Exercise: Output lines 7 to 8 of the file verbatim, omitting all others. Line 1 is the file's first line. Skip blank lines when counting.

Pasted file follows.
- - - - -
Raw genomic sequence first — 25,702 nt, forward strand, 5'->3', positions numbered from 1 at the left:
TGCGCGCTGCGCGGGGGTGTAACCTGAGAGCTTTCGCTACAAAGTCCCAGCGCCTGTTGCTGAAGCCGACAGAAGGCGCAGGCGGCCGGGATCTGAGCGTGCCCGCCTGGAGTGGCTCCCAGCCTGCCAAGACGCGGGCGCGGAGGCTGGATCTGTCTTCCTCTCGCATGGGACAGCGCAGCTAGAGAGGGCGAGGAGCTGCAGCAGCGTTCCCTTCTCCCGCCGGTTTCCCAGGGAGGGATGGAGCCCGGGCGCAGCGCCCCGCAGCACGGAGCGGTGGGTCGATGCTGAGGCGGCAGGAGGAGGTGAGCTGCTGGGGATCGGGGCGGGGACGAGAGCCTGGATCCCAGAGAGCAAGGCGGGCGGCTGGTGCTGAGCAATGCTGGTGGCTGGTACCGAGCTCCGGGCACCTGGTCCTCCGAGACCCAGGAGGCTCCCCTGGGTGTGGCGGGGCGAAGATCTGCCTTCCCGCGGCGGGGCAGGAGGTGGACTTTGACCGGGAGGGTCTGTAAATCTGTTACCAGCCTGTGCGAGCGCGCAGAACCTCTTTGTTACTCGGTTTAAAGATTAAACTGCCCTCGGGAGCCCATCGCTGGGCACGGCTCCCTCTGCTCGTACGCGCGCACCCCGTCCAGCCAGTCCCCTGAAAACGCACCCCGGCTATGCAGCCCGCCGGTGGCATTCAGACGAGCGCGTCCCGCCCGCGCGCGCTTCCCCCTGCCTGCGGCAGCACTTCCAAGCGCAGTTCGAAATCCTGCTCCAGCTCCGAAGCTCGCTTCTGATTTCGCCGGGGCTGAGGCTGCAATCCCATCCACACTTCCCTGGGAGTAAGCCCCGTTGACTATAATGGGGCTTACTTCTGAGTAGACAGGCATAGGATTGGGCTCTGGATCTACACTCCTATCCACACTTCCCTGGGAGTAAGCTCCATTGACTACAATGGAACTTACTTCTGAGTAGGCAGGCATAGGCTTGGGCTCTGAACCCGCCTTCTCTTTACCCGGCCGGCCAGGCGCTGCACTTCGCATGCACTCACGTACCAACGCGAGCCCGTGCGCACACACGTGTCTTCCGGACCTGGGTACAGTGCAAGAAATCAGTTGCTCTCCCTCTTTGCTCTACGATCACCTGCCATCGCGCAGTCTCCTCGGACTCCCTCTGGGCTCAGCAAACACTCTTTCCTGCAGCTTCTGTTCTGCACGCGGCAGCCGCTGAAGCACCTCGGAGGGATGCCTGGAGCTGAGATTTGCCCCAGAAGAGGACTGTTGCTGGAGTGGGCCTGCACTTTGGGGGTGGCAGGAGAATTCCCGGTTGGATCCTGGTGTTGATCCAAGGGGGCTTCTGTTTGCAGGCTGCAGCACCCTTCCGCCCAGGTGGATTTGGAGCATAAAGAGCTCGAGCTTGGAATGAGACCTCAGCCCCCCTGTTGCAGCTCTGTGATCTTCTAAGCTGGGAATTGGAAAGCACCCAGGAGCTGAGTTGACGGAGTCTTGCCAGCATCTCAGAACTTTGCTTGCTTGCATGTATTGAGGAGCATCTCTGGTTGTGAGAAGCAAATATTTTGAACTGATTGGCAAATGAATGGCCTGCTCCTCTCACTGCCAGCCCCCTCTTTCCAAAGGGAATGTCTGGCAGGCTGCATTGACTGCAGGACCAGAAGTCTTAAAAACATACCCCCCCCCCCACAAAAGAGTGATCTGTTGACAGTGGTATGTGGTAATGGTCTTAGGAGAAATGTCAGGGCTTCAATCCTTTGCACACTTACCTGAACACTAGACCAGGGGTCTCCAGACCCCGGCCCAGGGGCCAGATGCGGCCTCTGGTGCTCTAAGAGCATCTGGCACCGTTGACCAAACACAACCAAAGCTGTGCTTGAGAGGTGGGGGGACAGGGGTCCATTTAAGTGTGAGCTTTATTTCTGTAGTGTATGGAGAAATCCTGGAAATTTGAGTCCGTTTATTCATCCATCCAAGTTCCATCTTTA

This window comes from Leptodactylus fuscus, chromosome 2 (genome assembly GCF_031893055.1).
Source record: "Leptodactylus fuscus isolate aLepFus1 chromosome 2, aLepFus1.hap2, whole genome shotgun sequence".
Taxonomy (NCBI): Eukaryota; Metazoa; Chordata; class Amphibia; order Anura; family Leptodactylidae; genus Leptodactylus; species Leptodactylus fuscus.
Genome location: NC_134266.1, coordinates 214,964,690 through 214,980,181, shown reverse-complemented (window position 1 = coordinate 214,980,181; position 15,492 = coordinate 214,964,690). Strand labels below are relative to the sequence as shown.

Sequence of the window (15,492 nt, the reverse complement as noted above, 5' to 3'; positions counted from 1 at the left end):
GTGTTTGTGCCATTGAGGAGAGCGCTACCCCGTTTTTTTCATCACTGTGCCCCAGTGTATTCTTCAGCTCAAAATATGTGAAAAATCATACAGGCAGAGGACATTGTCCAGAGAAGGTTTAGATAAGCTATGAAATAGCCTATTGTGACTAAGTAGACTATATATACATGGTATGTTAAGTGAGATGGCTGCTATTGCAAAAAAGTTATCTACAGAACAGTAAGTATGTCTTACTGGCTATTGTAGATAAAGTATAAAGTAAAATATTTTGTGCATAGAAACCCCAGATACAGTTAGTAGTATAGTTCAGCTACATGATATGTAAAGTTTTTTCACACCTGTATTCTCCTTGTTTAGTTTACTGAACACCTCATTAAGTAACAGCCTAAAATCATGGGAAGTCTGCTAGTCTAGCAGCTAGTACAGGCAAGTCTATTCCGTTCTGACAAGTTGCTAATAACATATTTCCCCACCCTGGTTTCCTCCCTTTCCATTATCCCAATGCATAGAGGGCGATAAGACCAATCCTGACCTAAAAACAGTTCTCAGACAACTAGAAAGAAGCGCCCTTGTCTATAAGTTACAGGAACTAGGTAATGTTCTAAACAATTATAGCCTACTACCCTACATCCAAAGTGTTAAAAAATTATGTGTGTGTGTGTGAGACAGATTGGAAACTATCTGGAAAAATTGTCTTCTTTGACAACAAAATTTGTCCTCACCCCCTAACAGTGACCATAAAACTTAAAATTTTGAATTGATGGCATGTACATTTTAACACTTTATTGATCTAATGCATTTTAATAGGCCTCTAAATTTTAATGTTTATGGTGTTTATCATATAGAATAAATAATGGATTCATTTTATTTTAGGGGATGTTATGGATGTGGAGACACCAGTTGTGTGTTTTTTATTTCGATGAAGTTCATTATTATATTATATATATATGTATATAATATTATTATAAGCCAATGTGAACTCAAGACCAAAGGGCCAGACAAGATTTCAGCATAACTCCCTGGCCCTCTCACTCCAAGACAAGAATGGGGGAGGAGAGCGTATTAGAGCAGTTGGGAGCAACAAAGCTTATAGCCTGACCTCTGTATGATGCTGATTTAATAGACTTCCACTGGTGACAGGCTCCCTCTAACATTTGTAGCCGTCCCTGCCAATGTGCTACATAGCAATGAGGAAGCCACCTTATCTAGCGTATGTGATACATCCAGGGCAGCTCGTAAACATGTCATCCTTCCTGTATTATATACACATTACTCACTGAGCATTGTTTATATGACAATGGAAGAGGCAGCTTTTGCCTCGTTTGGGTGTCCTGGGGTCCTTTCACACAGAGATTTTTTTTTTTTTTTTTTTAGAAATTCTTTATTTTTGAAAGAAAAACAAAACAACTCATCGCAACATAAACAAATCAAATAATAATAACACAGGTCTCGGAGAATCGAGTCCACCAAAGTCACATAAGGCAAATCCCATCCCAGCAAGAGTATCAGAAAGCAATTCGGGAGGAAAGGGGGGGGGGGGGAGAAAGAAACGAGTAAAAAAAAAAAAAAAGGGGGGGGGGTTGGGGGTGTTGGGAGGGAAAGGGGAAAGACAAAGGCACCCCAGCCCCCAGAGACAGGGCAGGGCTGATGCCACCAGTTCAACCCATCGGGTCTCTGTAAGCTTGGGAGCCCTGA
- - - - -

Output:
Sequence of the window (15,492 nt, the reverse complement as noted above, 5' to 3'; positions counted from 1 at the left end):
GTGTTTGTGCCATTGAGGAGAGCGCTACCCCGTTTTTTTCATCACTGTGCCCCAGTGTATTCTTCAGCTCAAAATATGTGAAAAATCATACAGGCAGAGGACATTGTCCAGAGAAGGTTTAGATAAGCTATGAAATAGCCTATTGTGACTAAGTAGACTATATATACATGGTATGTTAAGTGAGATGGCTGCTATTGCAAAAAAGTTATCTACAGAACAGTAAGTATGTCTTACTGGCTATTGTAGATAAAGTATAAAGTAAAATATTTTGTGCATAGAAACCCCAGATACAGTTAGTAGTATAGTTCAGCTACATGATATGTAAAGTTTTTTCACACCTGTATTCTCCTTGTTTAGTTTACTGAACACCTCATTAAGTAACAGCCTAAAATCATGGGAAGTCTGCTAGTCTAGCAGCTAGTACAGGCAAGTCTATTCCGTTCTGACAAGTTGCTAATAACATATTTCCCCACCCTGGTTTCCTCCCTTTCCATTATCCCAATGCATAGAGGGCGATAAGACCAATCCTGACCTAAAAACAGTTCTCAGACAACTAGAAAGAAGCGCCCTTGTCTATAAGTTACAGGAACTAGGTAATGTTCTAAACAATTATAGCCTACTACCCTACATCCAAAGTGTTAAAAAATTATGTGTGTGTGTGTGAGACAGATTGGAAACTATCTGGAAAAATTGTCTTCTTTGACAACAAAATTTGTCCTCACCCCCTAACAGTGACCATAAAACTTAAAATTTTGAATTGATGGCATGTACATTTTAACACTTTATTGATCTAATGCATTTTAATAGGCCTCTAAATTTTAATGTTTATGGTGTTTATCATATAGAATAAATAATGGATTCATTTTATTTTAGGGGATGTTATGGATGTGGAGACACCAGTTGTGTGTTTTTTATTTCGATGAAGTTCATTATTATATTATATATATATGTATATAATATTATTATAAGCCAATGTGAACTCAAGACCAAAGGGCCAGACAAGATTTCAGCATAACTCCCTGGCCCTCTCACTCCAAGACAAGAATGGGGGAGGAGAGCGTATTAGAGCAGTTGGGAGCAACAAAGCTTATAGCCTGACCTCTGTATGATGCTGATTTAATAGACTTCCACTGGTGACAGGCTCCCTCTAACATTTGTAGCCGTCCCTGCCAATGTGCTACATAGCAATGAGGAAGCCACCTTATCTAGCGTATGTGATACATCCAGGGCAGCTCGTAAACATGTCATCCTTCCTGTATTATATACACATTACTCACTGAGCATTGTTTATATGACAATGGAAGAGGCAGCTTTTGCCTCGTTTGGGTGTCCTGGGGTCCTTTCACACAGAGATTTTTTTTTTTTTTTTTTTAGAAATTCTTTATTTTTGAAAGAAAAACAAAACAACTCATCGCAACATAAACAAATCAAATAATAATAACACAGGTCTCGGAGAATCGAGTCCACCAAAGTCACATAAGGCAAATCCCATCCCAGCAAGAGTATCAGAAAGCAATTCGGGAGGAAAGGGGGGGGGGGGGAGAAAGAAACGAGTAAAAAAAAAAAAAAAGGGGGGGGGGTTGGGGGTGTTGGGAGGGAAAGGGGAAAGACAAAGGCACCCCAGCCCCCAGAGACAGGGCAGGGCTGATGCCACCAGTTCAACCCATCGGGTCTCTGTAAGCTTGGGAGCCCTGA